In this screenshot, the "3D mode" has been activated.

3D red cyan glasses are recommended to view this image correctly. 3dworldrunner 3deffect.png
In this screenshot, the "3D mode" has been activated.
3d glasses red cyan.svg 3D red cyan glasses are recommended to view this image correctly.

Part of the appeal and selling point of WorldRunner was its "3D mode", [3] and it was the first of three games by Square to feature such an option. When the 3D mode is selected, the game uses computer image processing techniques to combine images from two slightly different viewpoints into a single image, known as anaglyph images. The game was packaged with cardboard anaglyph glasses, which use red and cyan color filters to moderate the light reaching each eye to create the illusion of a three-dimensional image. [2]


The main reason for the development of the game was that Square owner Masafumi Miyamoto wanted to demonstrate Gebelli's 3D programming techniques. [6] WorldRunner's soundtrack consists of eight tracks. The game was scored by Nobuo Uematsu.


Reviews for WorldRunner are generally positive. The game's graphics are widely praised as impressive, while the 3-D mode is generally considered a nice addition to a fun and simple game. [7] The game was also sometimes criticized, however, as a ripoff of Sega's Space Harrier , [8] which predated WorldRunner by two years. Vito Gesualdi of Destructoid named it among the "five most notorious videogame ripoffs of all time" in 2013. [9] In a 1999 interview with NextGeneration magazine, Sakaguchi admitted that he "liked Space Harrier", but said that the main reason his team made WorldRunner was to "show off" the 3D programming techniques of Nasir Gebelli. [5] The soundtrack was criticized by Downwards Compatible, who described it as sounding like "the baby from Eraserhead ". [10]

Commercially, the game was met with modest success, selling roughly 500,000 copies worldwide. [5] It is considered difficult to find a complete copy of WorldRunner today, presumably because the glasses packaged with the game ended up getting thrown away by players. [11]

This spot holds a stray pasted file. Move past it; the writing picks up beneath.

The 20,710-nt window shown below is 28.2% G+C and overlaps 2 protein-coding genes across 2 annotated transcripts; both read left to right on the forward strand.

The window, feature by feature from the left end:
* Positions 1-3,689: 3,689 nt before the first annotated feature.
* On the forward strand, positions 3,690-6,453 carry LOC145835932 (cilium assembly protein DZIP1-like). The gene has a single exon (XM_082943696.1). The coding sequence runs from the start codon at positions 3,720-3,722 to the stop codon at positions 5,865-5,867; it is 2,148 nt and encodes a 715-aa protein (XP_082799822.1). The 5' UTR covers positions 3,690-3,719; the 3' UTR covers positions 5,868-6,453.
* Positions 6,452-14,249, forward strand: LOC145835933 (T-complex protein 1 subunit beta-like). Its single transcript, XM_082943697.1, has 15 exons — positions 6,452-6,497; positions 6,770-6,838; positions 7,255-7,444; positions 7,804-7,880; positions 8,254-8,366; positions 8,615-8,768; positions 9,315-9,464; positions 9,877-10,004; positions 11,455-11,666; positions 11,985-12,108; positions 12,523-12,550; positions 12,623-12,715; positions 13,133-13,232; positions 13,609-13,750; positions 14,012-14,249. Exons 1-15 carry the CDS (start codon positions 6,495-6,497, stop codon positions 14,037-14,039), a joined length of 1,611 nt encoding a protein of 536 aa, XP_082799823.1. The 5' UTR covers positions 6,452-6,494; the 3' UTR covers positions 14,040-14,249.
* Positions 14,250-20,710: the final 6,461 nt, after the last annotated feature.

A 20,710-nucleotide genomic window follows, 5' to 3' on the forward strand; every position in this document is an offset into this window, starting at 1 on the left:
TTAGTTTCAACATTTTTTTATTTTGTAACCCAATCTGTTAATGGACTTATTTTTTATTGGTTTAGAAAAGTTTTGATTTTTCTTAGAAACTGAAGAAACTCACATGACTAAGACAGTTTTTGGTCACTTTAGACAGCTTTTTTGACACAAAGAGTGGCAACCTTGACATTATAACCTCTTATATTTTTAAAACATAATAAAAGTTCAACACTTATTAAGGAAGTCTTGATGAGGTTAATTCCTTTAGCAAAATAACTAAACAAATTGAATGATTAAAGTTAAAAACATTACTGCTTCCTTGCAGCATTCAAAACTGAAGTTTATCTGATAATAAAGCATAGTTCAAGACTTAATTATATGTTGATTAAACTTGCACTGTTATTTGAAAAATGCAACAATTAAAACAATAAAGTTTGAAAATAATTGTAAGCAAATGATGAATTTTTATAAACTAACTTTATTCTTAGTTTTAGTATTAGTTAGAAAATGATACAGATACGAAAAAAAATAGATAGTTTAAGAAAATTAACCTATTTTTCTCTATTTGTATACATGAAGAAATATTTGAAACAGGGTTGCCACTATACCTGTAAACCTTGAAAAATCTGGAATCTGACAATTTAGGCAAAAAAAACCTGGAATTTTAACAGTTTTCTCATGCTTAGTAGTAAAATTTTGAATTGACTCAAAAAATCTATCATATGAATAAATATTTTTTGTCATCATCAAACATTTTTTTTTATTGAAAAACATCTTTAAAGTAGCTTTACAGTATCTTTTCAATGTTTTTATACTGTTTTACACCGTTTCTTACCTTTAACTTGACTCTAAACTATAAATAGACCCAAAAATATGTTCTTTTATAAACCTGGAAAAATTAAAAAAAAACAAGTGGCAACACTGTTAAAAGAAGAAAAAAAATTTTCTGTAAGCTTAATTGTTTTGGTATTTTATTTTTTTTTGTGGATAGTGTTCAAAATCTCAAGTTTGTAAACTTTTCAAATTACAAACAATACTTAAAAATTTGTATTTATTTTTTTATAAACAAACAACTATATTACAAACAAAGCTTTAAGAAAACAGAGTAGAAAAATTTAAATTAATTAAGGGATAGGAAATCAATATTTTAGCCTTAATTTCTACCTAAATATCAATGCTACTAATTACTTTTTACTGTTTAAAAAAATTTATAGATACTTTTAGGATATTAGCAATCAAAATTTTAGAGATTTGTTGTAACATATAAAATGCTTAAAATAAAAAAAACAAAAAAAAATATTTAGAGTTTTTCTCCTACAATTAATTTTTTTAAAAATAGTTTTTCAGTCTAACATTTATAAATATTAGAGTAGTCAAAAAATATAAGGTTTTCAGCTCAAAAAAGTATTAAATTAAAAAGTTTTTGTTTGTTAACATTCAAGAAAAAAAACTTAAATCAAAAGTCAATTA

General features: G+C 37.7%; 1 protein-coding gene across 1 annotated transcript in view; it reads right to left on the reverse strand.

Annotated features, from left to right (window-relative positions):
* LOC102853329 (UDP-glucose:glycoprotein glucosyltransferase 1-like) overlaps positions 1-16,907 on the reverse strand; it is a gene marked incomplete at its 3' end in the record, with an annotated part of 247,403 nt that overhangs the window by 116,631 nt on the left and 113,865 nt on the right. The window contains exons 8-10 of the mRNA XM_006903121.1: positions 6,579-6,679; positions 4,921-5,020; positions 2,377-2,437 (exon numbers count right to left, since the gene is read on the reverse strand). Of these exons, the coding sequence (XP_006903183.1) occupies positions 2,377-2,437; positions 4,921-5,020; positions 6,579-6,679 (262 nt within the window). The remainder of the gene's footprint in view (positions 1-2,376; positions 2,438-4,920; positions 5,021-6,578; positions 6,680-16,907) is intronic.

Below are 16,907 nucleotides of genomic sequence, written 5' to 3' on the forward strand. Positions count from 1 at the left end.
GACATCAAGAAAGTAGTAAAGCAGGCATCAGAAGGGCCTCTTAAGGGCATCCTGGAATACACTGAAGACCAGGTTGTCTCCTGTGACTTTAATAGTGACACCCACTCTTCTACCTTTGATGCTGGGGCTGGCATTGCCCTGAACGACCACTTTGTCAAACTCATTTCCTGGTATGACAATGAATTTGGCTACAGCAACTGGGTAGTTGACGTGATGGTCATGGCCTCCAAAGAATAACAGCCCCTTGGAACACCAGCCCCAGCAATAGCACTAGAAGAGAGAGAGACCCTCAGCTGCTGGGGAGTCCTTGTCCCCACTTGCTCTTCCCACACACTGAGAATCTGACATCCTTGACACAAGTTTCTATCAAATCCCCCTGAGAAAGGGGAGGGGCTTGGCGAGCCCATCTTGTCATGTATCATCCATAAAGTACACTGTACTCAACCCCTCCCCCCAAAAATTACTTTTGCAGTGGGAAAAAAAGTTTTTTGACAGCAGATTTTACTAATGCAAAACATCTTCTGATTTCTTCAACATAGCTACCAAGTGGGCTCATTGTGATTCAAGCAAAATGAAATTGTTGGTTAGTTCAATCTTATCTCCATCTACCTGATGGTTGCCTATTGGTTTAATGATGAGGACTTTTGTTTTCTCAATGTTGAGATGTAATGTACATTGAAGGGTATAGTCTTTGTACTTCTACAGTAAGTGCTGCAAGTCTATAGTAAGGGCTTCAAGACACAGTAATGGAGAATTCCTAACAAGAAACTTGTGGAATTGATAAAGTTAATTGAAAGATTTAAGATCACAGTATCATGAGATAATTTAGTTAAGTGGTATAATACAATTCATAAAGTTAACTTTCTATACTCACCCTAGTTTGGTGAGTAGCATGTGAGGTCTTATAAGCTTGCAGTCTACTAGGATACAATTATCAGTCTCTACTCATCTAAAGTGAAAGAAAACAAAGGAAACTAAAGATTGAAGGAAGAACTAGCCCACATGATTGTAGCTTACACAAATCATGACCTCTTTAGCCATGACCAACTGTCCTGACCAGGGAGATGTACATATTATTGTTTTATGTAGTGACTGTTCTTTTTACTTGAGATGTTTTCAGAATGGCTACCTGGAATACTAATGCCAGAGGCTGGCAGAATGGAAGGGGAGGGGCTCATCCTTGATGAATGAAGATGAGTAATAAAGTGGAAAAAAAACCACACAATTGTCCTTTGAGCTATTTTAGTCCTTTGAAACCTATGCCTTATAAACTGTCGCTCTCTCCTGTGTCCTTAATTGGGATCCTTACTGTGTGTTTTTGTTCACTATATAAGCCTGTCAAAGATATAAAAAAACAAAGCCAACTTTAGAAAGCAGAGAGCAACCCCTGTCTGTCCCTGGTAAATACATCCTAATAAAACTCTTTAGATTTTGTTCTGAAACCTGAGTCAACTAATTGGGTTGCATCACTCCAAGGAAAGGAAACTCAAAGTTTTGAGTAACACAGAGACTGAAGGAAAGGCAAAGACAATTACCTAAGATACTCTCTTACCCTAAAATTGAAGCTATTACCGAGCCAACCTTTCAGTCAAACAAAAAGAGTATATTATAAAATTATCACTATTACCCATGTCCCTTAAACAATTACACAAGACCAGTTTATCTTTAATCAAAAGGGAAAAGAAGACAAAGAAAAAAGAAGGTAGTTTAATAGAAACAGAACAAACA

JJ: Tobidase Daisakusen Part II(ジェイ ジェイ,Jei Jei) is a 1987 Japan-only followup to the game, developed and released by the same team who did the original, but as a regular cart instead of for the Disk System. JJ was one of the few games to utilize the Famicom 3D System, and was Square's last work before the inception of the popular Final Fantasy franchise.

JJ is a sort of "dark version" of the original game; it moves at a much faster pace with increased difficulty, plus a more "sinister" artstyle and use of color. The soundtrack was again composed by Nobuo Uematsu, and each track was made to match the respective track from the first game. [12]


Jack makes an appearance in Square's Chocobo Racing as the final secret character.

See also

Notes and references

  1. Packaging shortens the title to 3-D WorldRunner, which is not in the game.
  2. 1 2 3 3-D WorldRunner at AllGame
  3. 1 2 3-D WorldRunner (Game Box). Acclaim Entertainment, Inc. 1987.
  4. 3-D WorldRunner (Game Pak Instructions). Acclaim Entertainment, Inc. 1987.
  5. 1 2 3 (February 1999). "Hironobu Sakaguchi: The Man Behind the Fantasies". Next Generation Magazine , vol 50.
  6. (February 1999). "The Man Behind the Fantasies". Next Generation, issue 50, p. 89.
  7. daroga (August 18, 2005). "RetroReview: The 3-D Battles of World Runner". Archived from the original on 2007-09-28. Retrieved 2006-06-09.
  8. "3-D WorldRunner Review for NES: A Space Harrier ripoff...but a good one. – GameFAQs". January 7, 2000. Retrieved 2010-10-22.
  9. Gesualdi, Vito (February 22, 2013). "Five most notorious videogame ripoffs of all time". Destructoid . Retrieved September 24, 2016.
  10. Lee Evans (July 9, 2012). "NES Replay: 3D World Runner". Archived from the original on July 17, 2012. Retrieved 2012-07-10.
  11. NES Central Site Staff (2006). "NES Games Database: 3-D WorldRunner (1987)". Archived from the original on 2006-01-09. Retrieved 2006-06-09.
  12. Michael Huang (January 1, 2006). "Nobuo Uematsu's Gameography". Archived from the original on May 19, 2006. Retrieved 2006-05-17.